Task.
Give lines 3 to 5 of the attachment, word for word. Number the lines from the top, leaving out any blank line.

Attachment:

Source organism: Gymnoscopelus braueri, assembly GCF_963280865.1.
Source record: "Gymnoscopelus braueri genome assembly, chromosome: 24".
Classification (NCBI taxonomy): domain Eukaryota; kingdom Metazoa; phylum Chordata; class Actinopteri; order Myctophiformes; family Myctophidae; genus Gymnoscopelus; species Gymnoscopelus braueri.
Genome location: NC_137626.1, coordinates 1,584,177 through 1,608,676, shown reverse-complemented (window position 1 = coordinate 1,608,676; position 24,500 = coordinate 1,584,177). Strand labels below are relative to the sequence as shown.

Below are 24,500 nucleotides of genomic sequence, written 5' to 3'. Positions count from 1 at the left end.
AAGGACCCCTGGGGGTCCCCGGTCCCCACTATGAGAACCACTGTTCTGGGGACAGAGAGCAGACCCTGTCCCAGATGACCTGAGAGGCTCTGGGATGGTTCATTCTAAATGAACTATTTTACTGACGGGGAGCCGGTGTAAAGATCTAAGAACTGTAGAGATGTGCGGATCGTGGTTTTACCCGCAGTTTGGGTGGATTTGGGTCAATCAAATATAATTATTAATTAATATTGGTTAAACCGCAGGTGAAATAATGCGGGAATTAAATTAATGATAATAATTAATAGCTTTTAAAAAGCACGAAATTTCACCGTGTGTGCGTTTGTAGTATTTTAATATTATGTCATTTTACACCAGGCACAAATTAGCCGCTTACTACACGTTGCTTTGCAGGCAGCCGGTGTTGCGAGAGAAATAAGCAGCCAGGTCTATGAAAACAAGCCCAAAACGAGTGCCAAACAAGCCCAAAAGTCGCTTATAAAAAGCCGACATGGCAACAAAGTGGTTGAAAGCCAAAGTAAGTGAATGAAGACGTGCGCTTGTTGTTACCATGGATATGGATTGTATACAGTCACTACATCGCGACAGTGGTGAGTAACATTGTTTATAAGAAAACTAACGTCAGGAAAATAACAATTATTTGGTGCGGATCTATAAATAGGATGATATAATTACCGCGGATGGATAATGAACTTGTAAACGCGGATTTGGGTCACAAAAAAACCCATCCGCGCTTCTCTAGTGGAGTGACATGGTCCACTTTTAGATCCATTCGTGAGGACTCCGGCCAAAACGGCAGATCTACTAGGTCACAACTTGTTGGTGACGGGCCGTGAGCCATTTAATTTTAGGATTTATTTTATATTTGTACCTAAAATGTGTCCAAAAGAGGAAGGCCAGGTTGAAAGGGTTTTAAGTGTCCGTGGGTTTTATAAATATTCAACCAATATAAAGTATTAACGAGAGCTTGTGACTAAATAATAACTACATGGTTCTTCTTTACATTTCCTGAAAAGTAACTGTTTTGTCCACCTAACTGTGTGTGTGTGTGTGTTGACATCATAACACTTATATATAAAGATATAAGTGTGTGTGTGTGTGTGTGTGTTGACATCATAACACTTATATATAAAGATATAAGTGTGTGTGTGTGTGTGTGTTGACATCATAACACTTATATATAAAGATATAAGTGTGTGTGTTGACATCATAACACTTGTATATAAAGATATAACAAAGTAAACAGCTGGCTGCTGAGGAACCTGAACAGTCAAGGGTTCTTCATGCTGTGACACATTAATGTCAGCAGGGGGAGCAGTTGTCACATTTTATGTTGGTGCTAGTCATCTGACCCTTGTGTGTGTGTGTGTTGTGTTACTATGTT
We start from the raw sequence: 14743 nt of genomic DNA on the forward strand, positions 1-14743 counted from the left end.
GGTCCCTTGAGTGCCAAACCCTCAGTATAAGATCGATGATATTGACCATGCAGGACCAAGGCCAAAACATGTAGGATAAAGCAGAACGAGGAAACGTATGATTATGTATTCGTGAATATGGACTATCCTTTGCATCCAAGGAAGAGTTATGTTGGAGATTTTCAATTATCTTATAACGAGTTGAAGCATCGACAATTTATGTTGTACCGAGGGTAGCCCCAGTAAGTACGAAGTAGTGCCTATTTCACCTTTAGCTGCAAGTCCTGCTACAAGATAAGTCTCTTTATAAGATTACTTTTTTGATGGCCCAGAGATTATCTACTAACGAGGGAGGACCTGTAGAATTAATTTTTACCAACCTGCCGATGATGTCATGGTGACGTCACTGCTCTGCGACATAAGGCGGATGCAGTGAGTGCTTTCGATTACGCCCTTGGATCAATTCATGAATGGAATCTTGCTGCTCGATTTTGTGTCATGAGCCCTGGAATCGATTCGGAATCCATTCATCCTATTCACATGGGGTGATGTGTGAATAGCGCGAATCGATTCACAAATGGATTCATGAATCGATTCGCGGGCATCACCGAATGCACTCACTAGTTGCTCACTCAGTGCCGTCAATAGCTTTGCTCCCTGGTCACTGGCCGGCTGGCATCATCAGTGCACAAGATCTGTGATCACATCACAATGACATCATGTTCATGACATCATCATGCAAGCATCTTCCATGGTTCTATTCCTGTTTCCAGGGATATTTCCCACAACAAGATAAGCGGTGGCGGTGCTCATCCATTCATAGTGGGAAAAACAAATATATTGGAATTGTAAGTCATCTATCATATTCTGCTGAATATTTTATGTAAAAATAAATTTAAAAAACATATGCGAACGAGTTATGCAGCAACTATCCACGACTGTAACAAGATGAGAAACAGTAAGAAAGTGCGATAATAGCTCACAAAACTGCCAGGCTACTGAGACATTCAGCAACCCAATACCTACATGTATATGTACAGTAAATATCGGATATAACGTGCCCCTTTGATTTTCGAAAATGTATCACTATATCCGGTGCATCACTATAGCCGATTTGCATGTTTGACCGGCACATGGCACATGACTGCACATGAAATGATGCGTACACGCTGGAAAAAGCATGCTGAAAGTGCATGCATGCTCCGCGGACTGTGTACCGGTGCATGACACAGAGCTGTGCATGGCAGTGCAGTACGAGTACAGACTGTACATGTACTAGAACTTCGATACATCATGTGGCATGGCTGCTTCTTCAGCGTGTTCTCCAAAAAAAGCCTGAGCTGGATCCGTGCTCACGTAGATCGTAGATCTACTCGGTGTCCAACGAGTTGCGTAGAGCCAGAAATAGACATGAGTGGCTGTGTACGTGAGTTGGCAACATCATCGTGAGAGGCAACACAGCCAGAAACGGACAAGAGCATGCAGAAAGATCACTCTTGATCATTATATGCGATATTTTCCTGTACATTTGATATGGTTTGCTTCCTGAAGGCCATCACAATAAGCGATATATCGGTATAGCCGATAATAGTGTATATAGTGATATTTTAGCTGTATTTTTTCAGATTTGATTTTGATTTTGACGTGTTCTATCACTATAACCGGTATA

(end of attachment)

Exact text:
Classification (NCBI taxonomy): domain Eukaryota; kingdom Metazoa; phylum Chordata; class Actinopteri; order Myctophiformes; family Myctophidae; genus Gymnoscopelus; species Gymnoscopelus braueri.
Genome location: NC_137626.1, coordinates 1,584,177 through 1,608,676, shown reverse-complemented (window position 1 = coordinate 1,608,676; position 24,500 = coordinate 1,584,177). Strand labels below are relative to the sequence as shown.

Below are 24,500 nucleotides of genomic sequence, written 5' to 3'. Positions count from 1 at the left end.